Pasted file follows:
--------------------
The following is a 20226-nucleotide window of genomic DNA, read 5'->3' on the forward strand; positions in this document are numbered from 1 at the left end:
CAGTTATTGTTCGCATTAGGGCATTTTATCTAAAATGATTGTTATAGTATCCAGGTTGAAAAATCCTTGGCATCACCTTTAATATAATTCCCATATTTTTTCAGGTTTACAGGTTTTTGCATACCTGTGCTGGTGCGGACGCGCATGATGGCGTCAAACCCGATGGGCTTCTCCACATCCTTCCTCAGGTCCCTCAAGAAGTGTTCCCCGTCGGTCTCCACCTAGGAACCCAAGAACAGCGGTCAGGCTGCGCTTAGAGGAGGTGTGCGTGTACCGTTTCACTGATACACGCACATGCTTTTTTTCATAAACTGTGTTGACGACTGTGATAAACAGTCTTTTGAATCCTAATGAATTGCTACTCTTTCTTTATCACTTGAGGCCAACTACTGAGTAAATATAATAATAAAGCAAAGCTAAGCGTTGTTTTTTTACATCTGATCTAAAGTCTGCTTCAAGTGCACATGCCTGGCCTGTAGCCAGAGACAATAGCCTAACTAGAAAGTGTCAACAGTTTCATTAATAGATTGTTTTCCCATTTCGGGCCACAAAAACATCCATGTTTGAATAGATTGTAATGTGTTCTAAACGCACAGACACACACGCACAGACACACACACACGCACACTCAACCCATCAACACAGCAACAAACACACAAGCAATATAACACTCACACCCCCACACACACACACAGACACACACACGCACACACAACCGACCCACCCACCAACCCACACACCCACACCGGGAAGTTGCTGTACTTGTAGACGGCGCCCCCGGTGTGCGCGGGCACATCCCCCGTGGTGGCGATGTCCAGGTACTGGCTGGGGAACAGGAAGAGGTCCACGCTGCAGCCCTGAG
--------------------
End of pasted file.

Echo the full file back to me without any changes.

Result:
The following is a 20226-nucleotide window of genomic DNA, read 5'->3' on the forward strand; positions in this document are numbered from 1 at the left end:
CAGTTATTGTTCGCATTAGGGCATTTTATCTAAAATGATTGTTATAGTATCCAGGTTGAAAAATCCTTGGCATCACCTTTAATATAATTCCCATATTTTTTCAGGTTTACAGGTTTTTGCATACCTGTGCTGGTGCGGACGCGCATGATGGCGTCAAACCCGATGGGCTTCTCCACATCCTTCCTCAGGTCCCTCAAGAAGTGTTCCCCGTCGGTCTCCACCTAGGAACCCAAGAACAGCGGTCAGGCTGCGCTTAGAGGAGGTGTGCGTGTACCGTTTCACTGATACACGCACATGCTTTTTTTCATAAACTGTGTTGACGACTGTGATAAACAGTCTTTTGAATCCTAATGAATTGCTACTCTTTCTTTATCACTTGAGGCCAACTACTGAGTAAATATAATAATAAAGCAAAGCTAAGCGTTGTTTTTTTACATCTGATCTAAAGTCTGCTTCAAGTGCACATGCCTGGCCTGTAGCCAGAGACAATAGCCTAACTAGAAAGTGTCAACAGTTTCATTAATAGATTGTTTTCCCATTTCGGGCCACAAAAACATCCATGTTTGAATAGATTGTAATGTGTTCTAAACGCACAGACACACACGCACAGACACACACACACGCACACTCAACCCATCAACACAGCAACAAACACACAAGCAATATAACACTCACACCCCCACACACACACACAGACACACACACGCACACACAACCGACCCACCCACCAACCCACACACCCACACCGGGAAGTTGCTGTACTTGTAGACGGCGCCCCCGGTGTGCGCGGGCACATCCCCCGTGGTGGCGATGTCCAGGTACTGGCTGGGGAACAGGAAGAGGTCCACGCTGCAGCCCTGAG